President William Ruto has signed a deal worth Ksh.8.7 billion with an American firm, the Unites States’ Millennium Change Corporation (MCC) to finance the acquisition of electric buses for Line 2 of Nairobi’s Bus Rapid Transit system.
President William Ruto met MCC CEO Alice Albright in New York on Tuesday 19th for the signing of the deal. The president signed the deal on the sidelines of the United Nations General Assembly meeting in New York, United States. Treasury CS Njuguna Ndungu and MCC CEO Alice Albright signed the multibillion deal that will introduce high-capacity buses to reduce traffic congestion.
He said the Kenya Urban Mobility and Growth Threshold Program will help Kenya deal with traffic congestion within the Nairobi Metropolitan Area.
“Mobility in Nairobi is very important to us. The city has 5 million people during the day and 4 million at night, so this means there are 1 million people who come every day, posing a very significant challenge to the infrastructure. The bus transport system is a very important component,” Ruto said.
Ruto added that they are also working on a rail system around Nairobi and they have built 28 stations out of a possible 38. MCC is a US government body created by Congress in 2004. The corporation on its website says it partners with “the world’s poorest countries that are committed to just and democratic governance, economic freedom and investing in their populations.”
MCC CEO Alice Albright said that the grant from MCC to the Government of Kenya is the largest and one of the most ambitious threshold programs that MCC has ever implemented with a partner country.
“This grant from MCC to the Government of Kenya is the largest and one of the most ambitious threshold programs that MCC has ever implemented with a partner country,” MCC CEO Alice Albright said.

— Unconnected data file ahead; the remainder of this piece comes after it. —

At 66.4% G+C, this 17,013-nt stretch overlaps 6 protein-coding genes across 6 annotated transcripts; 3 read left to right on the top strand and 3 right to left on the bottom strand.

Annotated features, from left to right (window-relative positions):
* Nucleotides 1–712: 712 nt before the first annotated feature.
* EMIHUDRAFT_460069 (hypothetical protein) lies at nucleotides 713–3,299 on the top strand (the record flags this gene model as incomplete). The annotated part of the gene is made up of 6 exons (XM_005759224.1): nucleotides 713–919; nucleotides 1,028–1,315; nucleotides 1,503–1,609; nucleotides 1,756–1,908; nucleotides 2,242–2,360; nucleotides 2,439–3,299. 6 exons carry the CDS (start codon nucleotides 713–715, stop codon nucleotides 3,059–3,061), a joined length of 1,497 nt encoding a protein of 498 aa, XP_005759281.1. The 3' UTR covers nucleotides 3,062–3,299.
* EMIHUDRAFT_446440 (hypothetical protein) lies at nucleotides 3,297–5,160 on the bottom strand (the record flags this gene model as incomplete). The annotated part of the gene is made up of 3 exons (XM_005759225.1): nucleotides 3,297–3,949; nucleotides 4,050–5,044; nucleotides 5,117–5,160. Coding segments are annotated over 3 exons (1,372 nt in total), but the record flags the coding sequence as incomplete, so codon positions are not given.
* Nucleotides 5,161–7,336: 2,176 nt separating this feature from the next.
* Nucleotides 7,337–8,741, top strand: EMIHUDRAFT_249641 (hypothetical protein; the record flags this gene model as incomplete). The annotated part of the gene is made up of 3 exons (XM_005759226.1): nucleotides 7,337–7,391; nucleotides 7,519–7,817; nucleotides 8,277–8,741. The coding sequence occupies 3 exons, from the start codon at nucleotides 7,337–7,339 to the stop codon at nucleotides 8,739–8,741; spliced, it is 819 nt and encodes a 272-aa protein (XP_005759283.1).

The funding will help Kenya to attain its urban connectivity and promote economic growth according to MCC CEO. Additionally, she said that the aid will also foster close ties between Kenya and the United States.
The Washington DC-based body’s directors’ board in December 2019 selected Kenya as eligible to develop a second threshold program. According to MCC, Tuesday’s signing was after several years of collaboration on the design of projects.
“Analysis, conducted jointly by MCC and the Government of Kenya, revealed that Kenya’s urban areas—particularly in the capital city, Nairobi—did not enjoy the significant productivity gains frequently associated with urbanization,” MCC said in a statement seen by Citizen Digital.
“Limited planning and a lack of prioritization in investments related to land use and transportation undermine connectivity and lead to fragmentation, limiting productivity among manufacturing firms in Nairobi and between workers and economic opportunities.”
This comes at a time when Kenya is yet to recover from its struggles with fuel shortage which is causing a surge in fuel prices and negatively affecting the living standards of many Kenyans.